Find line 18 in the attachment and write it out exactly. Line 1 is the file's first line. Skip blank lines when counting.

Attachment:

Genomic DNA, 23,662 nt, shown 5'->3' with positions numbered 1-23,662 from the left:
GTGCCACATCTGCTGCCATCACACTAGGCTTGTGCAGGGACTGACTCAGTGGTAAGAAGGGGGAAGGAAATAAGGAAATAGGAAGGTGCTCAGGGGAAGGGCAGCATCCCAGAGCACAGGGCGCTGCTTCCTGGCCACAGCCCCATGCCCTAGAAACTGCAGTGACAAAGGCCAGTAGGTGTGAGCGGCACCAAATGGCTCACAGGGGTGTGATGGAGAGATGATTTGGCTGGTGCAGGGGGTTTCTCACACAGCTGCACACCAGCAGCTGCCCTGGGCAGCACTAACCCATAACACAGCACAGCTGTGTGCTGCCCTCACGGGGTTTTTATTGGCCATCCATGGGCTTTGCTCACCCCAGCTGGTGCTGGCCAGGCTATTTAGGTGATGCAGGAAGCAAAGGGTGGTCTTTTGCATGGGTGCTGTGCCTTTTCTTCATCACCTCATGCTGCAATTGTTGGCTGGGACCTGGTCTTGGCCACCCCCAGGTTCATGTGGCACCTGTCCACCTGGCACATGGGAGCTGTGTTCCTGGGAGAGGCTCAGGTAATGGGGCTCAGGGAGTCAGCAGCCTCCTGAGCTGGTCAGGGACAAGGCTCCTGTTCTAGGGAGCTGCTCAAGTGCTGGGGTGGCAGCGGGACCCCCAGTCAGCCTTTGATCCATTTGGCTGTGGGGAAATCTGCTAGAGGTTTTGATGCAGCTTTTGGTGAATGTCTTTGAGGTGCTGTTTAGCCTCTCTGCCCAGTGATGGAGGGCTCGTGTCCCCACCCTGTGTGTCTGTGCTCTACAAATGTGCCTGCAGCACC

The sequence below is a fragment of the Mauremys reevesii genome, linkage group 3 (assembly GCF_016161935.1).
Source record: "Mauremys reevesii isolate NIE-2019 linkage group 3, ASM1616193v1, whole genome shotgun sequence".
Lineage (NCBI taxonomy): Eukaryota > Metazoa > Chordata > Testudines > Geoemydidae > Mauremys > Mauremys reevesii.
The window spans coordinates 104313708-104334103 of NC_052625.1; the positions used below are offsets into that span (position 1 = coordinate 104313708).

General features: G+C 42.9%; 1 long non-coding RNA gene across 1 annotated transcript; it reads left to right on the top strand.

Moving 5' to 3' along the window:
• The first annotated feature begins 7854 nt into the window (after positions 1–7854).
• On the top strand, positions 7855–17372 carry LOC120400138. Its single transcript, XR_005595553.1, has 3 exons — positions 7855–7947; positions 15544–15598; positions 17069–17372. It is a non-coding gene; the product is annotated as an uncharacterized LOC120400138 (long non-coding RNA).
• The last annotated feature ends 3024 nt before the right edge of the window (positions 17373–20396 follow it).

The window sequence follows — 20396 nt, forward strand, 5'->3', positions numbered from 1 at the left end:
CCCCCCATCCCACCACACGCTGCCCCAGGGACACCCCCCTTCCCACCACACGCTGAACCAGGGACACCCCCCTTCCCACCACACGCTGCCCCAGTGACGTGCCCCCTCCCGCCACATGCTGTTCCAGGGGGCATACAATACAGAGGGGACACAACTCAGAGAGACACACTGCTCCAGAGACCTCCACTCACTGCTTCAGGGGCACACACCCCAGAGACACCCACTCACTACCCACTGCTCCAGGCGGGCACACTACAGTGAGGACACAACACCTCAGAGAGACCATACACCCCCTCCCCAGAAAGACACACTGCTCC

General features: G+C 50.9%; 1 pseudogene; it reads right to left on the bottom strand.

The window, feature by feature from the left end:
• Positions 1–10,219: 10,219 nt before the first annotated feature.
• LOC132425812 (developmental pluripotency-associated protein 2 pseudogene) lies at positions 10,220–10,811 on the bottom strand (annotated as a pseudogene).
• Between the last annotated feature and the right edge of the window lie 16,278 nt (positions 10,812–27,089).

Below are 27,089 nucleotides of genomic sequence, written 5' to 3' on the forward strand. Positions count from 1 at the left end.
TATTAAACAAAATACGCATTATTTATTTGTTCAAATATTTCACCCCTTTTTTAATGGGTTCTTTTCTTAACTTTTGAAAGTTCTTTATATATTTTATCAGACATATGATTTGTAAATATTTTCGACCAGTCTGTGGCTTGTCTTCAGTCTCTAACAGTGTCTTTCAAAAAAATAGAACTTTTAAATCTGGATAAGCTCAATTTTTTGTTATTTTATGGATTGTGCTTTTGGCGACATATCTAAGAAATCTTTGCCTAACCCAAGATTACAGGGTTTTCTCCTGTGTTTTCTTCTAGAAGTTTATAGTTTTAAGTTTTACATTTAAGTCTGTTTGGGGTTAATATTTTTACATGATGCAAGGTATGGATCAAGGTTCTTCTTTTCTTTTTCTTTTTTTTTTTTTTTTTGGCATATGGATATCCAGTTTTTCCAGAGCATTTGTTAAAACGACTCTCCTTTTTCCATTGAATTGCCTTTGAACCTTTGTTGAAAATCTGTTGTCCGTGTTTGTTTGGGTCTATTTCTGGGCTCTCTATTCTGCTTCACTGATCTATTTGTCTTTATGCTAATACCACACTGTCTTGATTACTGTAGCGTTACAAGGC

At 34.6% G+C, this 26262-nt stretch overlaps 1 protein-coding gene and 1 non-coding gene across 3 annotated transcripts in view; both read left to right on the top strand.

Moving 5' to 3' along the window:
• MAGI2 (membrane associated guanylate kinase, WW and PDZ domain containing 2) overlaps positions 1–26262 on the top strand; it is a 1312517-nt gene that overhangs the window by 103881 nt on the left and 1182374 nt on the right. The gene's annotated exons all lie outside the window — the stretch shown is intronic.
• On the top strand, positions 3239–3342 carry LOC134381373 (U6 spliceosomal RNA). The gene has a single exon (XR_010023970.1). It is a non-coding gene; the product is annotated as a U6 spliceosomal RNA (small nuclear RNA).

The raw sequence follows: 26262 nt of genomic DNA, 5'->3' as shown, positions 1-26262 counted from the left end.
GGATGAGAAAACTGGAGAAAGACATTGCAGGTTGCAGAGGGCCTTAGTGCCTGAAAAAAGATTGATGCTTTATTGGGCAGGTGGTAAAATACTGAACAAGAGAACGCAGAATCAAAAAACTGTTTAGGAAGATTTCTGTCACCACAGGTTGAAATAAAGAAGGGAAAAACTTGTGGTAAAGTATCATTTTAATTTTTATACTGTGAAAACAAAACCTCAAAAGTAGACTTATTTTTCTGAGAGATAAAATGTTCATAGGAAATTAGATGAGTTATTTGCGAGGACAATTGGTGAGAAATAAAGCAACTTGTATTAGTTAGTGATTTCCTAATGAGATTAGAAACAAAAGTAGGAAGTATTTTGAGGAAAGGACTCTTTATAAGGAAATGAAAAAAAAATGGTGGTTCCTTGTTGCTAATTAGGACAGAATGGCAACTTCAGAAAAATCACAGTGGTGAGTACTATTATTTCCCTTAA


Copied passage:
• Between the last annotated feature and the right edge of the window lie 16,278 nt (positions 10,812–27,089).